Luxembourg’s tax authority is in the process of analysing a trove of documents linked to the Panama Papers revelations.
Finance minister Pierre Gramegna on Thursday confirmed that Germany had supplied Luxembourg with “a large quantity of documents” linked to the tax avoidance scandal. Gramegna made the statement in answer to a parliamentary question after it emerged that German authorities had made a similar file transfer to Belgium.
The Panama Papers are leaked documents detailing how the world’s richest hid money in offshore entities to avoid paying taxes. The scheme was organised through global law firm Mossack Fonseca, which was dissolved in the wake of the scandal in 2018.
Prosecutors in Germany have issued international arrest warrants for the two lawyers behind the firm--Jürgen Mossack and Ramon Fonseca--on charges of accessory to tax evasion and forming a criminal organisation, according to media reports this week.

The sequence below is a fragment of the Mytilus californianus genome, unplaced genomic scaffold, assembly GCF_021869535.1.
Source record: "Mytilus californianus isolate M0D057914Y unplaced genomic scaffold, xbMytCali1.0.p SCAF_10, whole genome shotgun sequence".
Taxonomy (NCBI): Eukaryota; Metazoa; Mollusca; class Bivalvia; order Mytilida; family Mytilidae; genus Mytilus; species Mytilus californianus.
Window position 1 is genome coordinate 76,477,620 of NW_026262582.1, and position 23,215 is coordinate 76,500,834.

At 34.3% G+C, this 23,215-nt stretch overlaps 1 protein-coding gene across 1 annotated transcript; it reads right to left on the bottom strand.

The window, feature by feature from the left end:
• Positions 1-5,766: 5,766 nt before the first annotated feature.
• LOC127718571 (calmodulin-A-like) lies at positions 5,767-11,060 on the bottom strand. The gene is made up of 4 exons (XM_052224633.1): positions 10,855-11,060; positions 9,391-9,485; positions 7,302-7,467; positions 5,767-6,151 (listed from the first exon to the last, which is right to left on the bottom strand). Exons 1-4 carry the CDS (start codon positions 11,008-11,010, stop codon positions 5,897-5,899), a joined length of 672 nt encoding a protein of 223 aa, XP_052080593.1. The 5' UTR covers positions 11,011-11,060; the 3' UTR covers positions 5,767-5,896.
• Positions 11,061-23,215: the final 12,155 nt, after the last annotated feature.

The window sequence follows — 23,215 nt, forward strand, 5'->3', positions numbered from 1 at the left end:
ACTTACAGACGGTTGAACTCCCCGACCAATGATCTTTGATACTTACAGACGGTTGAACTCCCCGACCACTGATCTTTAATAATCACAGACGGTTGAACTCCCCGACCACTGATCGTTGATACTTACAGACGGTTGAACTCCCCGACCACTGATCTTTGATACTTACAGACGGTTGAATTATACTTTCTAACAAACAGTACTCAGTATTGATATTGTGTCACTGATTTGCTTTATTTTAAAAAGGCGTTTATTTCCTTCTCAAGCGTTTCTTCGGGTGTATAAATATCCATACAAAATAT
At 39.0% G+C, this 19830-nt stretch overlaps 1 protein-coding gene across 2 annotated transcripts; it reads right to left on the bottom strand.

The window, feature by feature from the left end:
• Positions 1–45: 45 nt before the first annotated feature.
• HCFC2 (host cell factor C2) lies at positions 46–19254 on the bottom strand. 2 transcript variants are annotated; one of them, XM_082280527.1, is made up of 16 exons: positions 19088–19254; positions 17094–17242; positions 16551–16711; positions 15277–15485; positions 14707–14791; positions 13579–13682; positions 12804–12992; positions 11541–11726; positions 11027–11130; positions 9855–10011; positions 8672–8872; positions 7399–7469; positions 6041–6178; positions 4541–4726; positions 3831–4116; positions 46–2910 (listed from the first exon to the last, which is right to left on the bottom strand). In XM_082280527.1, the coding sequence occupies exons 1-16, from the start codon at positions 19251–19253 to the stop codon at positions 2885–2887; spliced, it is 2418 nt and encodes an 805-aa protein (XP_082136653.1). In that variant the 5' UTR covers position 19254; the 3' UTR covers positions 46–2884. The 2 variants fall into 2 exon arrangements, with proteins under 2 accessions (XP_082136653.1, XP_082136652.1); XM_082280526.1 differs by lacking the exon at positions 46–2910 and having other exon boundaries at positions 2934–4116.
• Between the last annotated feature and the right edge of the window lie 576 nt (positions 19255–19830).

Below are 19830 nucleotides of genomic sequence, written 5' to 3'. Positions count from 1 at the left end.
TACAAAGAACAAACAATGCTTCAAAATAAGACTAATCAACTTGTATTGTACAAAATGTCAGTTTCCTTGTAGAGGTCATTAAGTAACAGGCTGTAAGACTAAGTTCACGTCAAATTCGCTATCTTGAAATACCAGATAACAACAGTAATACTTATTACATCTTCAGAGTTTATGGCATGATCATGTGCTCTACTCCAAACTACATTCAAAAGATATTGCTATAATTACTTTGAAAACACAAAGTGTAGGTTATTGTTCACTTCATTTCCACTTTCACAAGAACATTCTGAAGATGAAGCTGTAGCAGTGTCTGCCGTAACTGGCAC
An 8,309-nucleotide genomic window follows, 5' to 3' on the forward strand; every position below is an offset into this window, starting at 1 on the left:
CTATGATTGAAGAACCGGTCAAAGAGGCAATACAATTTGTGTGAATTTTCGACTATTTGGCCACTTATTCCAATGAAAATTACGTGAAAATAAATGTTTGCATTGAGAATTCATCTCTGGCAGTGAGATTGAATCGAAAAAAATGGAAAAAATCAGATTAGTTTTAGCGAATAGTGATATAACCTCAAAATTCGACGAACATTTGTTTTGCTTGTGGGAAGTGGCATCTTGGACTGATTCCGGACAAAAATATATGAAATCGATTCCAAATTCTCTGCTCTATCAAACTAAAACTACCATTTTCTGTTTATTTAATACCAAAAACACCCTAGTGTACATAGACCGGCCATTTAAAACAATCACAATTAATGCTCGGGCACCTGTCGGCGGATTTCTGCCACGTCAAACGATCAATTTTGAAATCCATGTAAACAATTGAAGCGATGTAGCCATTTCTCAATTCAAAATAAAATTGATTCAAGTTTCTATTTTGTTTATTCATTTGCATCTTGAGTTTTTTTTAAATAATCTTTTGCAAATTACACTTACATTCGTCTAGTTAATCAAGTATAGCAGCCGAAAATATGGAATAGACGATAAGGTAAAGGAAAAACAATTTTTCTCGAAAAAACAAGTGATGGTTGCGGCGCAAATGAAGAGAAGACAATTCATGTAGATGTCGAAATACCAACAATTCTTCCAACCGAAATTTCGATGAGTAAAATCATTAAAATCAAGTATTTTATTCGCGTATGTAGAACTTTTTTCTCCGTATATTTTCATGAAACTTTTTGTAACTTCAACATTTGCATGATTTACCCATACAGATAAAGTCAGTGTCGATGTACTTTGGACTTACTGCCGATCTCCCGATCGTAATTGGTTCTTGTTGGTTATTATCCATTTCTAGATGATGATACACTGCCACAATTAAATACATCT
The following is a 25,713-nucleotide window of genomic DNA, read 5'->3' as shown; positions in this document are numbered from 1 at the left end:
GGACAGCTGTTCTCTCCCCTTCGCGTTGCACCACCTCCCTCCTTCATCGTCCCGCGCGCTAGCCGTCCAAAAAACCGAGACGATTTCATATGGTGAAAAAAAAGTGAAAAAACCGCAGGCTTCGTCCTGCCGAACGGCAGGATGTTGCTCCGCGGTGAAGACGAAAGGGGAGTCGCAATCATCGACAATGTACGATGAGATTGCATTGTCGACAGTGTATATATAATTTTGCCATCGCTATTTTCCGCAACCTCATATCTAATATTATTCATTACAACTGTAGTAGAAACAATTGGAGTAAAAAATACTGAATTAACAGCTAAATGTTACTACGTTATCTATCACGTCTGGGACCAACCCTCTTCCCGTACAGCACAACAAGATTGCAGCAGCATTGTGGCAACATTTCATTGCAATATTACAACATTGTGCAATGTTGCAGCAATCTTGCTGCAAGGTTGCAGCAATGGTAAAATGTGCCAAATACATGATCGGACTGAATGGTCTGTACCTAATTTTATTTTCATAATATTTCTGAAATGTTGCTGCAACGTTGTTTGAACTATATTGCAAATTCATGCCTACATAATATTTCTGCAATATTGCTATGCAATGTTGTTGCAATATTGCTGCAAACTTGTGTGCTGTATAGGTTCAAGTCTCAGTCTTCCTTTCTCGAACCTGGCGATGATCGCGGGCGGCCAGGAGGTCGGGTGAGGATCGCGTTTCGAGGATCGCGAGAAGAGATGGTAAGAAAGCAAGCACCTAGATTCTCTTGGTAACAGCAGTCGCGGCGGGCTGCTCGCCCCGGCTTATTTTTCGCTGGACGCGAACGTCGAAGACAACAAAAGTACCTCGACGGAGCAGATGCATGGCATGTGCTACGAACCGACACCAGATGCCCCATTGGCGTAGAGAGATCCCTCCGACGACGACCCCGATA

More than 10,000 companies set up through Mossack Fonseca were tied to Luxembourg. The Financial Sector Supervisory Commission (CSSF) in 2017 fined nine financial institutions a total of €2m after investigations based on the leaks.
But a Luxembourg court recently sided with lawyers in the country cited in the papers who had been pressured by the tax authority to divulge information on their clients.
The bar association had slammed the practice as a “fishing expedition” and in its verdict the judges said the administration can only make requests for information specific to an ongoing investigation or audit.
The documents now transferred from Germany including emails, offshore company incorporation deeds, trust agreements, shareholder resolutions and copies of passports, Gramegna said.